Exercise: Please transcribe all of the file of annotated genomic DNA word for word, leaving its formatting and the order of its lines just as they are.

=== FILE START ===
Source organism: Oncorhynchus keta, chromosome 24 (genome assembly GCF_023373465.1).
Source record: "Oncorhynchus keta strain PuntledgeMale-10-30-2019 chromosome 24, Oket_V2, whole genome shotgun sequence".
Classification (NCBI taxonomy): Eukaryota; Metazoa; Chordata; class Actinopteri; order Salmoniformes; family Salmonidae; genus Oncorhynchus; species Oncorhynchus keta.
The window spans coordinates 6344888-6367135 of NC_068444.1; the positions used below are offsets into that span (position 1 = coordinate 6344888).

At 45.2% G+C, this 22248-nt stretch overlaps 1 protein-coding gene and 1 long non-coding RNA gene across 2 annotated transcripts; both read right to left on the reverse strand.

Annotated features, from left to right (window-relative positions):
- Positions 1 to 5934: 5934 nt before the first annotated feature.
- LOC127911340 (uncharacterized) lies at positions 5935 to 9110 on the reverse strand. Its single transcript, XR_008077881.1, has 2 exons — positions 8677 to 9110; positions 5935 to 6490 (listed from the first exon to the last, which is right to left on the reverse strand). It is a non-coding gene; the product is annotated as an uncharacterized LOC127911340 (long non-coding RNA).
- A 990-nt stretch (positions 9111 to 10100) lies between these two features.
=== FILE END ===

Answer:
Source organism: Oncorhynchus keta, chromosome 24 (genome assembly GCF_023373465.1).
Source record: "Oncorhynchus keta strain PuntledgeMale-10-30-2019 chromosome 24, Oket_V2, whole genome shotgun sequence".
Classification (NCBI taxonomy): Eukaryota; Metazoa; Chordata; class Actinopteri; order Salmoniformes; family Salmonidae; genus Oncorhynchus; species Oncorhynchus keta.
The window spans coordinates 6344888-6367135 of NC_068444.1; the positions used below are offsets into that span (position 1 = coordinate 6344888).

At 45.2% G+C, this 22248-nt stretch overlaps 1 protein-coding gene and 1 long non-coding RNA gene across 2 annotated transcripts; both read right to left on the reverse strand.

Annotated features, from left to right (window-relative positions):
- Positions 1 to 5934: 5934 nt before the first annotated feature.
- LOC127911340 (uncharacterized) lies at positions 5935 to 9110 on the reverse strand. Its single transcript, XR_008077881.1, has 2 exons — positions 8677 to 9110; positions 5935 to 6490 (listed from the first exon to the last, which is right to left on the reverse strand). It is a non-coding gene; the product is annotated as an uncharacterized LOC127911340 (long non-coding RNA).
- A 990-nt stretch (positions 9111 to 10100) lies between these two features.